Andre Craft hoped tonight was the night he'd finally be able to contribute to his trivia team's success by utilizing his encyclopedic knowledge. All he needed was a Magic: the Gathering question to roll his way.
"The night we met Andre, he just wandered up to us," said Maia Gregory, team captain of Trivia Newton John. "He kept trying to strike up conversations about some card game and asked if we were into MTG. Sorry, Andre, not Republicans. Alan and Theo were getting kind of annoyed with him at first. That was until we found out Andre doesn't come to trivia to drink... he enjoys it sober. Unironically. Crazy, right?"
"We knew instantly that he'd be a great fourth for our team. We always fought over who'd be the designated driver, which usually ended up with everyone getting drunk anyway. Saving money on Uber fares is Andre's main contribution to the team; he's done wonders for maintaining a low blood count in our alcohol content."
Enthusiastic as he was to be on a bona fide trivia team, Craft discovered just how little he knew outside of MTG Twitter beefs, meta-tiers, and notorious local pubstompers.
"The Quizmaster kept asking questions about sports, politics, and history," Craft said, sipping his cranberry juice. "Turns out people around here know a lot of useless information like state capitals, 'celebrity' birthdays, and when not to speak. These people couldn't begin to explain how deaththouch and trample interact or guess what B.R.E.A.D. stands for. Just wait. As soon as we get a Magic: the Gathering question, everyone here is going to learn who 'that guy in the racist shirt' is. Which, for the last time, isn't racist, it's Boros Legion!"
When a Toys & Games category was announced, Craft's excitement grew alongside his apprehension. Could this be his time to shine? What if he couldn't deliver?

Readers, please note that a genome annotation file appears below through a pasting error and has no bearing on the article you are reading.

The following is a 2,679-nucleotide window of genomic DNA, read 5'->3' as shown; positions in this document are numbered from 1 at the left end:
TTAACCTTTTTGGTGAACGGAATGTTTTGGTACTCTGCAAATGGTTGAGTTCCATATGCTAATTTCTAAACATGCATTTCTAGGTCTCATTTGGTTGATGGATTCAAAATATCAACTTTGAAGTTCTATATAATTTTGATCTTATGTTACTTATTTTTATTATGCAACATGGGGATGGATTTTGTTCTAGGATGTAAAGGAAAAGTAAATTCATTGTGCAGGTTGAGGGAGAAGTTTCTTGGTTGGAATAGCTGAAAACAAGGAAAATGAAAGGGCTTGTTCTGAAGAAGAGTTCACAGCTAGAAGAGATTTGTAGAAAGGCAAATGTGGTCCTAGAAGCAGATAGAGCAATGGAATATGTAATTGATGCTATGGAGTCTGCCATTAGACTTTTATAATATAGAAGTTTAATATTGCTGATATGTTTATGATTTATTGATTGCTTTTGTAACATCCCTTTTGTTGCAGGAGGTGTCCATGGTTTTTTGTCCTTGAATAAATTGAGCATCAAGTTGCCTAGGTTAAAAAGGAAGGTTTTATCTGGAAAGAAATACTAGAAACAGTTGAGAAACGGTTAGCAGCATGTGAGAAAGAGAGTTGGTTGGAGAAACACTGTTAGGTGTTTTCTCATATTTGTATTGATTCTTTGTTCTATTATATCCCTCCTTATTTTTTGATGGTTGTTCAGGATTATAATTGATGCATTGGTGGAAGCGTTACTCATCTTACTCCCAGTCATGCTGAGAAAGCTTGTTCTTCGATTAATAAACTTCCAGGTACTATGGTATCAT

"They opened the round with some questions about Funko Pop Figures, which they referred to as 'dolls', for whatever reason. Subsequent questions covered things like Call of Duty, Mario, and the Gameboy's release date. Then it happened. The last question in the round asked for the name of the person who invented the trading card game, Magic: The Gathering. I had waited for this moment for so long and frankly, I was offended.
"Why couldn't the question be about something interesting? Have us grade the power level of an EDH deck. Make us name the weekly schedule of the most popular Twitch streamers or give the original printing date of. I'd even accept naming the various shard's color identities and their associated monikers. But no. They had to ask the easiest question that every other group was also going to get. After all this time. All this waiting.
"My group looked at me, asking if Magic: the Gathering was that card game I never shut up about. When I told them yes, Maia said, 'People still play that game? I think my dad played that game.' The group, for the first time since I had joined, looked to me with hope. I asked if anyone else knew the answer to the question. To my surprise, none of them did. This cheered me up a bit since they were finally respecting my talents. They asked if I knew the answer to the question. Psh. Of course I knew the answer. Anyone who has ever turned cardboard sideways knew the answer to that question."